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mentalman
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06 Nov 2010, 2:29 am

Hello WP users,

It's been many years (at least 5 or 6) since I last used WP to post or discuss things from my life, although I have browsed it occasionally to see what others are discussing. I think for the most part it was because I had developed the skills and tools needed to cope with my Asperger's and glide imperfectly through life. However, ever since the summer of 2010, I have been going through a series of life changes that have challenged me in so many ways that I'm feeling the need to at least pose some questions to the site to see whether what I am feeling or experience is unusual for someone my age (25 until May 2011) and get some feedback on some of your experiences with these challenges.

In order to explain the context of those changes, I need to tell a little about my life before summer 2010, which I will try to do briefly (sort of an oxymoron coming from an aspie). :?

I grew up in northwestern Montana in a loving family of four (mom, dad, and younger brother) who supported and sheltered me from many of life's worries, mostly to my benefit, but (as sometimes I wonder) perhaps to my chagrin too. From an early age, I was obsessed with computers, mapping, geography, and geographic information systems, and followed that path through my first few jobs and education. I was homeschooled from 7th grade until I enrolled in college because my parents were able to find mentors and teachers who could more effectively educate me than (at the time, late 1990s) the public school system could, although to this day I hold no disrespect for the role public education plays in US society or the value of public school educators. During that time, I pursued my passions/obsessions, recovered from the social traumas and bullying in elementary/middle school, developed social networking skills strictly for the adult world, what is commonly called "networking/career" skills - ability to build professional/personal adult relationships for work, community, and other assorted venues in the service of pursuing jobs and education (including enrolling in an online college certificate program at the age of 16). I had the time of my life, but sort of lived in a sheltered bliss as far as my personal/social life went and didn't "grow" in my ability to deal with people my own age.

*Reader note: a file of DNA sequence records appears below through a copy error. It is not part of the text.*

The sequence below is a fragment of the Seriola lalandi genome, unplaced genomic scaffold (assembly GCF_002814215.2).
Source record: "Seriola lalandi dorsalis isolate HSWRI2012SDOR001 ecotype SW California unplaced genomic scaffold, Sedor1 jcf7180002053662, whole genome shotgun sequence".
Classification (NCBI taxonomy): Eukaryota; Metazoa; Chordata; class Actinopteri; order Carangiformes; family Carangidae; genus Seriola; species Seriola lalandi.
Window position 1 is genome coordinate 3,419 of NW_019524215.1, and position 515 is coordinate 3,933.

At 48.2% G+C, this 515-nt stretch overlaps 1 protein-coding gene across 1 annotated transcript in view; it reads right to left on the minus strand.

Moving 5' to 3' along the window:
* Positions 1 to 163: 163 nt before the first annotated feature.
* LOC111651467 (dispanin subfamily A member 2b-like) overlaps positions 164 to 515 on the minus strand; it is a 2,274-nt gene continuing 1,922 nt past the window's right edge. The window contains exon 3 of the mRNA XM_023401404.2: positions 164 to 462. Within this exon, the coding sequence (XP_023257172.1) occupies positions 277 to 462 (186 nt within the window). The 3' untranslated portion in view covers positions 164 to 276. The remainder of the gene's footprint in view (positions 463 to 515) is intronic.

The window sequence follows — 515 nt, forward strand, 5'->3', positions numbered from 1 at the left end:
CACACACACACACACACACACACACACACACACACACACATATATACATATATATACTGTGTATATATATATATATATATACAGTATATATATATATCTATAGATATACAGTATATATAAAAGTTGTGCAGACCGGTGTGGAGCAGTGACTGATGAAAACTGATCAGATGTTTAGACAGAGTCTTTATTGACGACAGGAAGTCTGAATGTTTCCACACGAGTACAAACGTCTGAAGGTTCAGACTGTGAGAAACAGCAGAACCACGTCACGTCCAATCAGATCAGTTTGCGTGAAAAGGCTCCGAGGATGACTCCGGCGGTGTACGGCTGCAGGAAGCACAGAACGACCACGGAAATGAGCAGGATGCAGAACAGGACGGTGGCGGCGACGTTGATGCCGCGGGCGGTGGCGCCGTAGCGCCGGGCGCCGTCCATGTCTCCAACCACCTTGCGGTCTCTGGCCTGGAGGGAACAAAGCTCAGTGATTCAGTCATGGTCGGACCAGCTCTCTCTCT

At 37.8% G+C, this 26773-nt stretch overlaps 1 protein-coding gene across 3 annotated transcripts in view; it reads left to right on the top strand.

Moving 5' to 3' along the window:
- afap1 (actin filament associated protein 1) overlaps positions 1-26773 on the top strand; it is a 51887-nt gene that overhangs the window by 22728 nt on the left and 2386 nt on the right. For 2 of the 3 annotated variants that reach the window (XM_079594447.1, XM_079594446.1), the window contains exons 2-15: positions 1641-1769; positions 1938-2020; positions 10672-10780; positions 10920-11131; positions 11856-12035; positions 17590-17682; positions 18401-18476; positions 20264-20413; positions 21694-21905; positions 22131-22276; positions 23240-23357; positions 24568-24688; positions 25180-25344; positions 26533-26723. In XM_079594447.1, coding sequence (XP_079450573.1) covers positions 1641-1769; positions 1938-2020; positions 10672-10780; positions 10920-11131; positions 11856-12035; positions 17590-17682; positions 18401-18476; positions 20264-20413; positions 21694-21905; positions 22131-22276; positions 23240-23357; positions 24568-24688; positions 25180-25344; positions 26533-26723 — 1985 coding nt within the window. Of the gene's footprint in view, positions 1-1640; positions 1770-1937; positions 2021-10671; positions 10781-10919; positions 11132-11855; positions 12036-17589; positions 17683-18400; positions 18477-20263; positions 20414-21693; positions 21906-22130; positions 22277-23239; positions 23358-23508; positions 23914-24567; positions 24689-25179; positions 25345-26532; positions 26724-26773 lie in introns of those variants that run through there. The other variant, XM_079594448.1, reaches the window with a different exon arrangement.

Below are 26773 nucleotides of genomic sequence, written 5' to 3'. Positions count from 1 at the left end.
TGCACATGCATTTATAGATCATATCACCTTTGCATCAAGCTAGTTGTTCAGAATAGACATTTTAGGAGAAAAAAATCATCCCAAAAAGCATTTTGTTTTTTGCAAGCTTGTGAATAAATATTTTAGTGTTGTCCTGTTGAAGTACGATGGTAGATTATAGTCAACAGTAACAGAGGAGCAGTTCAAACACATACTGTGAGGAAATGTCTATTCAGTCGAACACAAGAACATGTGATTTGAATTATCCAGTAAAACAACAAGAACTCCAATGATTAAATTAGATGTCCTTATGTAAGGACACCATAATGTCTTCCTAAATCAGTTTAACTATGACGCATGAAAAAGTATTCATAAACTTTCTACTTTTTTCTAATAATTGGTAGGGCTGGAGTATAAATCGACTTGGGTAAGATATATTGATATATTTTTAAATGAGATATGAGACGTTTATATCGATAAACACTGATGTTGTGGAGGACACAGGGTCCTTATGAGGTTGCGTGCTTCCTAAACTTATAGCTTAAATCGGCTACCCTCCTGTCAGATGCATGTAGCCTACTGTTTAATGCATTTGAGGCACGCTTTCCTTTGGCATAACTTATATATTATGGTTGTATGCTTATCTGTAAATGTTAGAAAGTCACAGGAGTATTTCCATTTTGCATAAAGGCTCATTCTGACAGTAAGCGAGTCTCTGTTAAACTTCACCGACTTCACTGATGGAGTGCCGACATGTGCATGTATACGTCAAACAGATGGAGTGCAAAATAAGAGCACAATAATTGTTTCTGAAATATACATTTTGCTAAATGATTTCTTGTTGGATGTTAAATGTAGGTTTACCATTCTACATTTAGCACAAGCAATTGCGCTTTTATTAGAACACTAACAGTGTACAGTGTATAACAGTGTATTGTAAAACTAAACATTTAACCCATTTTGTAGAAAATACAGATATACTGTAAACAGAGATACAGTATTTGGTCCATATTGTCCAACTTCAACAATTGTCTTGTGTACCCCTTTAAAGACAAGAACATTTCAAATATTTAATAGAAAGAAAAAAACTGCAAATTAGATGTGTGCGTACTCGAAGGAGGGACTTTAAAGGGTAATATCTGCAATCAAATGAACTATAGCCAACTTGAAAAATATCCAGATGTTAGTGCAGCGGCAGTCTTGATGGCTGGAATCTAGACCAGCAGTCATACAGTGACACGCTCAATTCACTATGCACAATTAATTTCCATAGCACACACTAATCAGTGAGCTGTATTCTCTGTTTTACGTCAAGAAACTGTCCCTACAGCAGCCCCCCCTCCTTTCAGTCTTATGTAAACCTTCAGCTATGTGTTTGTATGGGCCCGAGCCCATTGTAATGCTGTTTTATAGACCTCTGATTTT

Everything changed when I hit college in 2004, first for a two-year Associates in Computer Technology, and then went on for a Bachelor's in Geography in 2006. I had an amazing brain fart in the two-year program while simultaneously taking courses in public speaking, computer networking, and computer operating systems, that enabled me to develop a series of computer analogies that (to me) explained a great detail about how people and relationships worked (thinking in layers of communication, protocols). I also developed better time-management skills in order to deal with the massive increase in homework, projects, information learned, etc. However, it wasn't until 2006 and the start of my Bachelor's that I realized that I was lonely enough and had time enough to be concerned about dating or finding a girlfriend. My efforts in that area were largely unsuccessful (except for a few minor forays that failed due to mis-communication or incompatibilities) until I started using eHarmony in January 2009, which changed my life by allowing me to leverage my strengths (writing, data analysis [a.k.a. reading match profiles], and the structured communication process) rather than my weaknesses or dislikes (going to bars, courage to ask someone out, recognizing "cues" that girls were interested in me). I also started learning how to live independently through three consecutive internships in Washington, DC where I learned about living with roommates and keeping up an apartment and started to develop a sense of who I was, my career and life goals, an identity separate from my family and friends. I also started to appreciate having freedom for my own life, although I was still "sheltered" because I tended to gravitate towards and be blessed with co-workers, mentors, etc. who were similar in personality, values, etc. so that it was easy to "mimick" communication with them and get along just fine.